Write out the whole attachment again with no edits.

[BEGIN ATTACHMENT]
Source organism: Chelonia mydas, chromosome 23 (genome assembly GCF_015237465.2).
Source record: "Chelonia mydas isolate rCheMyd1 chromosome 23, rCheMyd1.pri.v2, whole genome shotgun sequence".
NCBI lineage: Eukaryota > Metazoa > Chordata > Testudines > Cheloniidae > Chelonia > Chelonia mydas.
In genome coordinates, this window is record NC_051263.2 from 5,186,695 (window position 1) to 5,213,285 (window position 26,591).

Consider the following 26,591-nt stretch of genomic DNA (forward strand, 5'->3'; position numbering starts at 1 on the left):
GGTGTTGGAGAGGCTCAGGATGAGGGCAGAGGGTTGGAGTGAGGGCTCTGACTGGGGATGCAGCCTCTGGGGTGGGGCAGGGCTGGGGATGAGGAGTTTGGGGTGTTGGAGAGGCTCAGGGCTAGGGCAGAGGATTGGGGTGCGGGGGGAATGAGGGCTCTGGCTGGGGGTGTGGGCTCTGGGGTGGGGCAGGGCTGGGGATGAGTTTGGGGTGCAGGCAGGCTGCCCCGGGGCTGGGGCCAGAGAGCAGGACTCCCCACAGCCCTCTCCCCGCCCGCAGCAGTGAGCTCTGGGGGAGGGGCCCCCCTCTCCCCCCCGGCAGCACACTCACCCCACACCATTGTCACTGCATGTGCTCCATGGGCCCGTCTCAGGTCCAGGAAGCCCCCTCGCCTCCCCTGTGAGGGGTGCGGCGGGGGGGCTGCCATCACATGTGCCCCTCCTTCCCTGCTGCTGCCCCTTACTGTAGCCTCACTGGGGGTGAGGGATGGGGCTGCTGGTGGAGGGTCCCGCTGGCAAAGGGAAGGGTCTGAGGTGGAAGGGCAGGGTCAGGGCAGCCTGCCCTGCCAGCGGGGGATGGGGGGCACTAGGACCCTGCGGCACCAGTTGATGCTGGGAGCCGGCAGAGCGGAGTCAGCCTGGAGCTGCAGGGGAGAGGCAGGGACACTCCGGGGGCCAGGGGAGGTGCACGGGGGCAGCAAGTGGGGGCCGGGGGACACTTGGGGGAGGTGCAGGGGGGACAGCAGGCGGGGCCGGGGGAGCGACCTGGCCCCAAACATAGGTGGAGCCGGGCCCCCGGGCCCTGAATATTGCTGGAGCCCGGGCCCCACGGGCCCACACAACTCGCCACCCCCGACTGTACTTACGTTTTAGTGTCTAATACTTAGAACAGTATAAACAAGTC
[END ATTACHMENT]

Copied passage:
Source organism: Chelonia mydas, chromosome 23 (genome assembly GCF_015237465.2).
Source record: "Chelonia mydas isolate rCheMyd1 chromosome 23, rCheMyd1.pri.v2, whole genome shotgun sequence".
NCBI lineage: Eukaryota > Metazoa > Chordata > Testudines > Cheloniidae > Chelonia > Chelonia mydas.
In genome coordinates, this window is record NC_051263.2 from 5,186,695 (window position 1) to 5,213,285 (window position 26,591).

Consider the following 26,591-nt stretch of genomic DNA (forward strand, 5'->3'; position numbering starts at 1 on the left):
GGTGTTGGAGAGGCTCAGGATGAGGGCAGAGGGTTGGAGTGAGGGCTCTGACTGGGGATGCAGCCTCTGGGGTGGGGCAGGGCTGGGGATGAGGAGTTTGGGGTGTTGGAGAGGCTCAGGGCTAGGGCAGAGGATTGGGGTGCGGGGGGAATGAGGGCTCTGGCTGGGGGTGTGGGCTCTGGGGTGGGGCAGGGCTGGGGATGAGTTTGGGGTGCAGGCAGGCTGCCCCGGGGCTGGGGCCAGAGAGCAGGACTCCCCACAGCCCTCTCCCCGCCCGCAGCAGTGAGCTCTGGGGGAGGGGCCCCCCTCTCCCCCCCGGCAGCACACTCACCCCACACCATTGTCACTGCATGTGCTCCATGGGCCCGTCTCAGGTCCAGGAAGCCCCCTCGCCTCCCCTGTGAGGGGTGCGGCGGGGGGGCTGCCATCACATGTGCCCCTCCTTCCCTGCTGCTGCCCCTTACTGTAGCCTCACTGGGGGTGAGGGATGGGGCTGCTGGTGGAGGGTCCCGCTGGCAAAGGGAAGGGTCTGAGGTGGAAGGGCAGGGTCAGGGCAGCCTGCCCTGCCAGCGGGGGATGGGGGGCACTAGGACCCTGCGGCACCAGTTGATGCTGGGAGCCGGCAGAGCGGAGTCAGCCTGGAGCTGCAGGGGAGAGGCAGGGACACTCCGGGGGCCAGGGGAGGTGCACGGGGGCAGCAAGTGGGGGCCGGGGGACACTTGGGGGAGGTGCAGGGGGGACAGCAGGCGGGGCCGGGGGAGCGACCTGGCCCCAAACATAGGTGGAGCCGGGCCCCCGGGCCCTGAATATTGCTGGAGCCCGGGCCCCACGGGCCCACACAACTCGCCACCCCCGACTGTACTTACGTTTTAGTGTCTAATACTTAGAACAGTATAAACAAGTC